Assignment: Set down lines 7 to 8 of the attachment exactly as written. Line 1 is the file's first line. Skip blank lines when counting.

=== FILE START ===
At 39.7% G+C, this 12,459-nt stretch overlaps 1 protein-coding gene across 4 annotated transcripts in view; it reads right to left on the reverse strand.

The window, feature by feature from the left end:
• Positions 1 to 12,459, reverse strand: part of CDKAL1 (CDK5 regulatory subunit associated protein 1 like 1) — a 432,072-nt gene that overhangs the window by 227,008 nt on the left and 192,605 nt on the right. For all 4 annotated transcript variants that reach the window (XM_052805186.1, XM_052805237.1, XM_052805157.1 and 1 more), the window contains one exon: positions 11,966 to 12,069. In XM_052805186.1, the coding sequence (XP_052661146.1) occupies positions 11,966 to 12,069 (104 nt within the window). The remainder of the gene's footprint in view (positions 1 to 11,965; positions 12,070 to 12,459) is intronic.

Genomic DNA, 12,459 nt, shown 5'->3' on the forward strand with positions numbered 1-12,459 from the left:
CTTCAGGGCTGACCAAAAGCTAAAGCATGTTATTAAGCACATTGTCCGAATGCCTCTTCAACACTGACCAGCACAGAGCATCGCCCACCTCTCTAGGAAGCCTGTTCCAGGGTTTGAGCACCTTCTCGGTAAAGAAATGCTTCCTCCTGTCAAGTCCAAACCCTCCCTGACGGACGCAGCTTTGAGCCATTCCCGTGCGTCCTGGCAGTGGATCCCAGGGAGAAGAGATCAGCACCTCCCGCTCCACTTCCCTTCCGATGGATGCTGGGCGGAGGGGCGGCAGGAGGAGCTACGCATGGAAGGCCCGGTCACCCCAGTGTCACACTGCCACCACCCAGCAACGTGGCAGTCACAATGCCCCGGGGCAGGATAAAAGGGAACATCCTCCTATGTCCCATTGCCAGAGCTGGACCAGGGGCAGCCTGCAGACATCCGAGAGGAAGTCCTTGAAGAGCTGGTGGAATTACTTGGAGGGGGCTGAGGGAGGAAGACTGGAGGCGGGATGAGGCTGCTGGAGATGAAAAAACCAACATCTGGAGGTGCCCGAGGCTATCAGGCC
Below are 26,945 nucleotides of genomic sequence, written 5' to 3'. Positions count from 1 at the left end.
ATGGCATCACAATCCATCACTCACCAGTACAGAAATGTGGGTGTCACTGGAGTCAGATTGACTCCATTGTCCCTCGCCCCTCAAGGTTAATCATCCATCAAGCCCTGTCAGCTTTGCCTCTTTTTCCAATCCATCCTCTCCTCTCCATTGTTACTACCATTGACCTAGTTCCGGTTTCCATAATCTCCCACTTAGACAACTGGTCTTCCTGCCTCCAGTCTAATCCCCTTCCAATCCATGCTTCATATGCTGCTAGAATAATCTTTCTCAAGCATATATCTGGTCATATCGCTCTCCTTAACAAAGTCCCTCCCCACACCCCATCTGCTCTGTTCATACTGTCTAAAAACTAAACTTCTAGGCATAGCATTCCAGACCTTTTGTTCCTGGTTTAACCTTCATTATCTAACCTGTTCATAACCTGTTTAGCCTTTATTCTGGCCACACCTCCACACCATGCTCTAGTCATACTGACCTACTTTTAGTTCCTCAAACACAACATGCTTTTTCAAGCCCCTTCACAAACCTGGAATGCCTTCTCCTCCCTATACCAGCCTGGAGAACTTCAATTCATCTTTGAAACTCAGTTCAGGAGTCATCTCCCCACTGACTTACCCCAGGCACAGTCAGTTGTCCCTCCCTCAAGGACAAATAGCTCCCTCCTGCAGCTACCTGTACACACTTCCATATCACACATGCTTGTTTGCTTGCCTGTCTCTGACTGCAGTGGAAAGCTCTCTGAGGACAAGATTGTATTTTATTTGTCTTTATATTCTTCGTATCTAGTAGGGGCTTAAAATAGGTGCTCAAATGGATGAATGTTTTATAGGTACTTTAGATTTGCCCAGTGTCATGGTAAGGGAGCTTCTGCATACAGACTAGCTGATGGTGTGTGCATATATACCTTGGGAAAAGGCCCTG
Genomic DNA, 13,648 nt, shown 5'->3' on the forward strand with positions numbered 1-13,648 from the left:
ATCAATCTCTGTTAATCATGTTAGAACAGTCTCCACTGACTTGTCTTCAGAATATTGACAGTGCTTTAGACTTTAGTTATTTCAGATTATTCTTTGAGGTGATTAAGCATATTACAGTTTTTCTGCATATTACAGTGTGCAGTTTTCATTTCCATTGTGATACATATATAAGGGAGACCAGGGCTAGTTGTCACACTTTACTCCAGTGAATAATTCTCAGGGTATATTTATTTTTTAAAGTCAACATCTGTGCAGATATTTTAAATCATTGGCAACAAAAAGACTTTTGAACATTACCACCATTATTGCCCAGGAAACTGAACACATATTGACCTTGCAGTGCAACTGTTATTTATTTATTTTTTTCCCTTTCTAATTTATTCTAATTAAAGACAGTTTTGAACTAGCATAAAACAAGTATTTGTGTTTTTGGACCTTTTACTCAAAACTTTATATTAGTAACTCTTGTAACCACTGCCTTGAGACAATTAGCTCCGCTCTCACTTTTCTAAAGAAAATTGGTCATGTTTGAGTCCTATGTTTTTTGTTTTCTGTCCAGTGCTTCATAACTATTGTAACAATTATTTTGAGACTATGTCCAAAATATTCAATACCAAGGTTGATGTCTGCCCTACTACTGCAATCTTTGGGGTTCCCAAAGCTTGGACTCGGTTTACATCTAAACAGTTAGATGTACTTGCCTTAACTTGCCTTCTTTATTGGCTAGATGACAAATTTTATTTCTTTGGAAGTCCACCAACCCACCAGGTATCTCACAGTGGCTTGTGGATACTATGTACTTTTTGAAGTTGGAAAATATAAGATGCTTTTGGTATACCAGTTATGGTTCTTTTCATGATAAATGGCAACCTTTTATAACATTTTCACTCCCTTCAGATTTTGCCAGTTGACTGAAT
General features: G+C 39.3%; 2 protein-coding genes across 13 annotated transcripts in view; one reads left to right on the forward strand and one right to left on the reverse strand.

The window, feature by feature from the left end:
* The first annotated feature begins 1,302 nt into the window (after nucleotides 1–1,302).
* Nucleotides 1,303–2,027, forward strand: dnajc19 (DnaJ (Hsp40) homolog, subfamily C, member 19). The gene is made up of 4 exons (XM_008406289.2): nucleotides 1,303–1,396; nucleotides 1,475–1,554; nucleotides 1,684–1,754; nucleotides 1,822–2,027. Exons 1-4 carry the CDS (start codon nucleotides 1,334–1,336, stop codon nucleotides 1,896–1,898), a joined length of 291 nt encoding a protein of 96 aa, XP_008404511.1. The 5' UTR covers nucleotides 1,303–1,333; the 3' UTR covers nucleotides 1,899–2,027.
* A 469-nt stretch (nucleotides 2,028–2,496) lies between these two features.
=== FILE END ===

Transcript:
ATGGCATCACAATCCATCACTCACCAGTACAGAAATGTGGGTGTCACTGGAGTCAGATTGACTCCATTGTCCCTCGCCCCTCAAGGTTAATCATCCATCAAGCCCTGTCAGCTTTGCCTCTTTTTCCAATCCATCCTCTCCTCTCCATTGTTACTACCATTGACCTAGTTCCGGTTTCCATAATCTCCCACTTAGACAACTGGTCTTCCTGCCTCCAGTCTAATCCCCTTCCAATCCATGCTTCATATGCTGCTAGAATAATCTTTCTCAAGCATATATCTGGTCATATCGCTCTCCTTAACAAAGTCCCTCCCCACACCCCATCTGCTCTGTTCATACTGTCTAAAAACTAAACTTCTAGGCATAGCATTCCAGACCTTTTGTTCCTGGTTTAACCTTCATTATCTAACCTGTTCATAACCTGTTTAGCCTTTATTCTGGCCACACCTCCACACCATGCTCTAGTCATACTGACCTACTTTTAGTTCCTCAAACACAACATGCTTTTTCAAGCCCCTTCACAAACCTGGAATGCCTTCTCCTCCCTATACCAGCCTGGAGAACTTCAATTCATCTTTGAAACTCAGTTCAGGAGTCATCTCCCCACTGACTTACCCCAGGCACAGTCAGTTGTCCCTCCCTCAAGGACAAATAGCTCCCTCCTGCAGCTACCTGTACACACTTCCATATCACACATGCTTGTTTGCTTGCCTGTCTCTGACTGCAGTGGAAAGCTCTCTGAGGACAAGATTGTATTTTATTTGTCTTTATATTCTTCGTATCTAGTAGGGGCTTAAAATAGGTGCTCAAATGGATGAATGTTTTATAGGTACTTTAGATTTGCCCAGTGTCATGGTAAGGGAGCTTCTGCATACAGACTAGCTGATGGTGTGTGCATATATACCTTGGGAAAAGGCCCTG
Genomic DNA, 13,648 nt, shown 5'->3' on the forward strand with positions numbered 1-13,648 from the left: